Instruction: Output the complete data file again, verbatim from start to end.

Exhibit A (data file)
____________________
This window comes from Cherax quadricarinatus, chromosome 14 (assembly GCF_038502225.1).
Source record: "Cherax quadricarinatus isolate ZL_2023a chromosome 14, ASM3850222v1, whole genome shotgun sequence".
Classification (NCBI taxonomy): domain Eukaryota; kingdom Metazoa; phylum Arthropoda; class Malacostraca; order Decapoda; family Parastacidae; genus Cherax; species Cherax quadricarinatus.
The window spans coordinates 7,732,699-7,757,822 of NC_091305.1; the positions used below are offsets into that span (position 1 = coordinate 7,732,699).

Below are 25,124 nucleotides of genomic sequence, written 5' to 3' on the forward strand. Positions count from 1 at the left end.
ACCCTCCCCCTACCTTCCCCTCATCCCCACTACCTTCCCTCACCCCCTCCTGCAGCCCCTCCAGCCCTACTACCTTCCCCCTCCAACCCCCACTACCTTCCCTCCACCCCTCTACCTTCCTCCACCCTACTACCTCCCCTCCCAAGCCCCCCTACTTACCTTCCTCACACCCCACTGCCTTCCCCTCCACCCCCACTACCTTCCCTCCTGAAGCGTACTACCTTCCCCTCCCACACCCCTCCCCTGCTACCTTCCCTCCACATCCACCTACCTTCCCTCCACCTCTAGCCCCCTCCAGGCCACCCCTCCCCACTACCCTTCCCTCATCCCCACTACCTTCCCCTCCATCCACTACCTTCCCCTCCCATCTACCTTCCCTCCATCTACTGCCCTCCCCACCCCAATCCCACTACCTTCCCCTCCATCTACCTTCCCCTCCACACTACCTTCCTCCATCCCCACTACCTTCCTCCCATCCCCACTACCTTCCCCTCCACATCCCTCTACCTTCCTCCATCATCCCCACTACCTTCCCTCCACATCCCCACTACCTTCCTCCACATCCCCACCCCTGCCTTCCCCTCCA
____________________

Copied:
This window comes from Cherax quadricarinatus, chromosome 14 (assembly GCF_038502225.1).
Source record: "Cherax quadricarinatus isolate ZL_2023a chromosome 14, ASM3850222v1, whole genome shotgun sequence".
Classification (NCBI taxonomy): domain Eukaryota; kingdom Metazoa; phylum Arthropoda; class Malacostraca; order Decapoda; family Parastacidae; genus Cherax; species Cherax quadricarinatus.
The window spans coordinates 7,732,699-7,757,822 of NC_091305.1; the positions used below are offsets into that span (position 1 = coordinate 7,732,699).

Below are 25,124 nucleotides of genomic sequence, written 5' to 3' on the forward strand. Positions count from 1 at the left end.
ACCCTCCCCCTACCTTCCCCTCATCCCCACTACCTTCCCTCACCCCCTCCTGCAGCCCCTCCAGCCCTACTACCTTCCCCCTCCAACCCCCACTACCTTCCCTCCACCCCTCTACCTTCCTCCACCCTACTACCTCCCCTCCCAAGCCCCCCTACTTACCTTCCTCACACCCCACTGCCTTCCCCTCCACCCCCACTACCTTCCCTCCTGAAGCGTACTACCTTCCCCTCCCACACCCCTCCCCTGCTACCTTCCCTCCACATCCACCTACCTTCCCTCCACCTCTAGCCCCCTCCAGGCCACCCCTCCCCACTACCCTTCCCTCATCCCCACTACCTTCCCCTCCATCCACTACCTTCCCCTCCCATCTACCTTCCCTCCATCTACTGCCCTCCCCACCCCAATCCCACTACCTTCCCCTCCATCTACCTTCCCCTCCACACTACCTTCCTCCATCCCCACTACCTTCCTCCCATCCCCACTACCTTCCCCTCCACATCCCTCTACCTTCCTCCATCATCCCCACTACCTTCCCTCCACATCCCCACTACCTTCCTCCACATCCCCACCCCTGCCTTCCCCTCCA